[embedyt] https://www.youtube.com/watch?v=WwbIsPNUYqs[/embedyt]

IT IS IMPORTANT TO HAVE HEALTHY CELLS AND HEALTHY TISSUE. WITH THE USE OF THE INBODY 770, WE ARE ABLE TO ASSESS PATIENTS’ MUSCLE MASS, BODY FAT MASS, AND PHASE ANGLE. THE INBODY IS NOT JUST FOR PATIENTS WHO ARE WORRIED ABOUT MUSCLE MASS BUT FOR EACH INDIVIDUAL WE SEE. IT PROVIDES IMPORTANT MARKERS EVERYONE SHOULD BE AWARE OF. -KENNA VAUGHN, ACSM-EP, SENIOR HEALTH COACH

References: 

Grisanti, Ron, and Brad Hayes, DC  FDMT580G Myofascial Disruption Technique. Functional Medicine University, www.functionalmedicineuniversity.com/members/598.cfm.  

Additional Online Links & Resources (Available 24/7)  

 

Online Appointments or Consultations:  https://bit.ly/Book-Online-Appointment  

 

Online Physical Injury / Accident Intake Form: https://bit.ly/Fill-Out-Your-Online-History  

 

Online Functional Medicine Assessment: https://bit.ly/functionmed

How Is Stress Impacting You?

Stress can be defined as any external or internal challenge that disrupts homeostasis in an individual. How stressed an individual feels varies depending on their coping skills and mechanisms. For most, stress is anything that causes a flight or flight response. There are several emotions that cause individuals to feel this flight or fight response. A few possibilities are:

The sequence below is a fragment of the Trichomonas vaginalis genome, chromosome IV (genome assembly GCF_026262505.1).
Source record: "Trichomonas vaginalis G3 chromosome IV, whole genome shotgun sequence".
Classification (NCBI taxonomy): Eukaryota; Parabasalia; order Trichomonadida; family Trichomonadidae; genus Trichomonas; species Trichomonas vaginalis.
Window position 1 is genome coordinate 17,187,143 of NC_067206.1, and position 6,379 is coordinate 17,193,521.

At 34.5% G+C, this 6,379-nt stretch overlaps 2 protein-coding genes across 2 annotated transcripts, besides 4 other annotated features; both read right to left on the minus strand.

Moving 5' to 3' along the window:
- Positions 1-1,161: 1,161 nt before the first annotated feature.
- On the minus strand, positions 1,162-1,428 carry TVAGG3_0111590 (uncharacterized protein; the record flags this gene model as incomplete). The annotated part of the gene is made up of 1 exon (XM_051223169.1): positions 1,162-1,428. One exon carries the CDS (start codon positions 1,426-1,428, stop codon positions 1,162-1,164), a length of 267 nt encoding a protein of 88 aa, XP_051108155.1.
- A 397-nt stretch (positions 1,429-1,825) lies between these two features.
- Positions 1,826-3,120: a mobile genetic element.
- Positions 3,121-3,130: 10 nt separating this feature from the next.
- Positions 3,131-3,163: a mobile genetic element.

Bitterness
Resentment
Retaliation
Anger
Trauma
Betrayal
Rage
Depression 
Gossip 
Self-hate
Being rejected 
Loneliness 
Shame 

A stressor produces different mixes of the nervous system and hormonal responses. One stressor may lead to the nervous system activation releasing catecholamines, but small amounts of adrenaline and cortisol. However, another stressor may result in the opposite reaction. In studies performed, it is stated that there are direct relationships between behavior, the brain, and immunity. One association that is well studied is the relationship between autoimmune diseases and self-hatred. By attacking ourselves with our own harsh words and negative thoughts, we see a direct relationship corresponding to an autoimmune response, ultimately ending in autoimmune disease. The study can be viewed below:

Dangers of Excessive Cortisol 

Cortisol is released in times of stress. It is necessary, but when too much cortisol is released for too long, the body sees side effects. The adrenal glands are consistently producing cortisol. Cortisol stimulates the conversion of noradrenaline to adrenaline. This creates an increased amount of adrenaline in the blood. Cortisol also blocks the conversion of the T4 thyroid hormone. Due to this, individuals under stress may develop systems of hypothyroidism. Additionally, cortisol suppresses the production of T-cell activity. This increases the risk of infection. 

Another study states that animals genetically susceptible to insulin-dependent diabetes (Type 1 Diabetes) developed the disease more frequently when they were subjected to stress. While under stress, the elevated cortisol levels in the bloodstream block insulin, making it difficult to control blood glucose.